Pregnant mice injected with the immune protein interleukin-6 give birth to pups that are less social than normal, an effect that results from the over-activation of two pathways critical in neurodevelopment, researchers reported Tuesday at the Society for Neuroscience annual meeting in San Diego.
Spectrum: Autism Research News
The gene-environment interactions that are thought to contribute to many cases of autism can now be explored in a mouse model, according to a poster presented Sunday at the Society for Neuroscience annual meeting in San Diego.
Infection early in pregnancy is more harmful to the fetus than at later stages, triggering brain and behavioral changes in the offspring similar to those seen in people with schizophrenia, according to two mouse studies published in October. A third study suggests that exercise can mitigate some of these effects.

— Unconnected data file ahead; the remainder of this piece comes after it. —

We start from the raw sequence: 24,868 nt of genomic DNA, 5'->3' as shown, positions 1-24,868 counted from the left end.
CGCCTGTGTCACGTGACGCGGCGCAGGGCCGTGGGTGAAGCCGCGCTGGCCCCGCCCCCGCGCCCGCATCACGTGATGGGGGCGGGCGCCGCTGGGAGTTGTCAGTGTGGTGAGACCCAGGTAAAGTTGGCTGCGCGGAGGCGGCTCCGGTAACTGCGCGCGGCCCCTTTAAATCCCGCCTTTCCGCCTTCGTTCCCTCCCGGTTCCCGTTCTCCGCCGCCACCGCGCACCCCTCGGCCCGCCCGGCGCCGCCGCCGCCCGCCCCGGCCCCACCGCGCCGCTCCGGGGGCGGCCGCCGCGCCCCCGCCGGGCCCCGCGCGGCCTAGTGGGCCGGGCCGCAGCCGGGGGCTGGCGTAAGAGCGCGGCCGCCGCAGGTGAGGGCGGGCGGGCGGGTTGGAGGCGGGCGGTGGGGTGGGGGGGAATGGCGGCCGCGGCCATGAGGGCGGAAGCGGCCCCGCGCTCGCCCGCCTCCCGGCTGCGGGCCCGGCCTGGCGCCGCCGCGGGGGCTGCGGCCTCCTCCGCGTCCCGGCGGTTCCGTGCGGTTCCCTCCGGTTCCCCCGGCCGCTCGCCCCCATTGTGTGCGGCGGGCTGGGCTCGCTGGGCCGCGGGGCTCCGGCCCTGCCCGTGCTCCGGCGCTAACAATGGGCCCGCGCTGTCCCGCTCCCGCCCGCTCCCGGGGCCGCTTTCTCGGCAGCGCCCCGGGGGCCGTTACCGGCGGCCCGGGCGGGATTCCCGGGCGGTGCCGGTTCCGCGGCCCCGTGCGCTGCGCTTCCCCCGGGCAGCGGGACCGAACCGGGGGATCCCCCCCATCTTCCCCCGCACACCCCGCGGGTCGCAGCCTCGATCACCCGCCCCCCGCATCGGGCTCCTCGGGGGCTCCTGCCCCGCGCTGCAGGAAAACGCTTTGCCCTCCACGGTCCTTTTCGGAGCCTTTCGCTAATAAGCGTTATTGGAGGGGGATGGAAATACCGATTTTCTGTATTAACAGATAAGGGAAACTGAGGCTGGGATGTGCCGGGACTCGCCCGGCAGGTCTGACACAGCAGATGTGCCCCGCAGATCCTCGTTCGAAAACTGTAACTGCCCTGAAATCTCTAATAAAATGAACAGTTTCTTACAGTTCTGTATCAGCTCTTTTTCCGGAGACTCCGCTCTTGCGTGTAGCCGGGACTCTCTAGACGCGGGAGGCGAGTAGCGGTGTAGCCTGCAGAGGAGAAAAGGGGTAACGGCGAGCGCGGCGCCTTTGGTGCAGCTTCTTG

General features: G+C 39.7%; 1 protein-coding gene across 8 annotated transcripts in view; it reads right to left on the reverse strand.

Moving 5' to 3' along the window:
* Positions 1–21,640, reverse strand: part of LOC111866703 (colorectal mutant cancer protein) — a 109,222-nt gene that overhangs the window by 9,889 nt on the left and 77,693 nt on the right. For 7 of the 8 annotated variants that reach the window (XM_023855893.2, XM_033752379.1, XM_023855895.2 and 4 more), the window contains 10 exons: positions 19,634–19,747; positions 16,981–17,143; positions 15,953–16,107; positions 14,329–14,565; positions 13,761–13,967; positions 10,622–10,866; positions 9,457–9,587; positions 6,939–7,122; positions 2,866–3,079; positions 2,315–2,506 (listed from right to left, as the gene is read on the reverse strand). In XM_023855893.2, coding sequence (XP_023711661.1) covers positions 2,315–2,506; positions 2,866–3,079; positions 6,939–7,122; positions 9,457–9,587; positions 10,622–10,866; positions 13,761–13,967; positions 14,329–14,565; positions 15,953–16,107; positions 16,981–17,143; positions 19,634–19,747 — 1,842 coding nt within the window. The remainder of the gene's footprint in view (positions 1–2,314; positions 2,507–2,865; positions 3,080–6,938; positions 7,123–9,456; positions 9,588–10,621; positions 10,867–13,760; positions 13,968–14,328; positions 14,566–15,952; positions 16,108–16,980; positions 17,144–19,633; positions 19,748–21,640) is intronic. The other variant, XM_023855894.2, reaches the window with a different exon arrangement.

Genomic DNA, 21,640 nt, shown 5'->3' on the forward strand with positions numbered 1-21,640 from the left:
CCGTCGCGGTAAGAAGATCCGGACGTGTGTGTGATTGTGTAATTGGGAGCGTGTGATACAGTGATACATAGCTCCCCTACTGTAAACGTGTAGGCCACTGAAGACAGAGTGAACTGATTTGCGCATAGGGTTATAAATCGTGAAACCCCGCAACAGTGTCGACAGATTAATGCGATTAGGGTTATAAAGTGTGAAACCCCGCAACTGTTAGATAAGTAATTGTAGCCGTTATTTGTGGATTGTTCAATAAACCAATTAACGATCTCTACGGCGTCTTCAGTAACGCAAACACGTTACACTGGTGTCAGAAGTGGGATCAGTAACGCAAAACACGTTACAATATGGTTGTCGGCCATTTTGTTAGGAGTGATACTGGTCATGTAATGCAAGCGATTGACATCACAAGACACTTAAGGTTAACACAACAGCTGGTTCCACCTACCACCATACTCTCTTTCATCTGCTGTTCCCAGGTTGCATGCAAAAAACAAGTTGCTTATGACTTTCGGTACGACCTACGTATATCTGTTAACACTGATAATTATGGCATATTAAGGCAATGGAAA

Two new studies use medical records from countries with nationalized health care to link autoimmune disease and obesity in parents to the likelihood of having a child with autism.
Chemicals produced by their mother’s immune system in utero alter the size of several key brain regions in people with schizophrenia, enlarging chambers that store cerebrospinal fluids, and shrinking parts of the cortex involved in processing emotion and memory.
The Autism Birth Cohort, based on data from 100,000 Norwegian children and their families, aims to uncover genetic and environmental factors contributing to the disorder.
Babies born to rhesus monkeys infected with the flu virus during pregnancy have significantly smaller brains than normal, and other brain abnormalities seen in schizophrenia, researchers have found. The study, published last month in Biological Psychiatry, provides the first evidence in non-human primates linking flu infection to a higher risk of schizophrenia.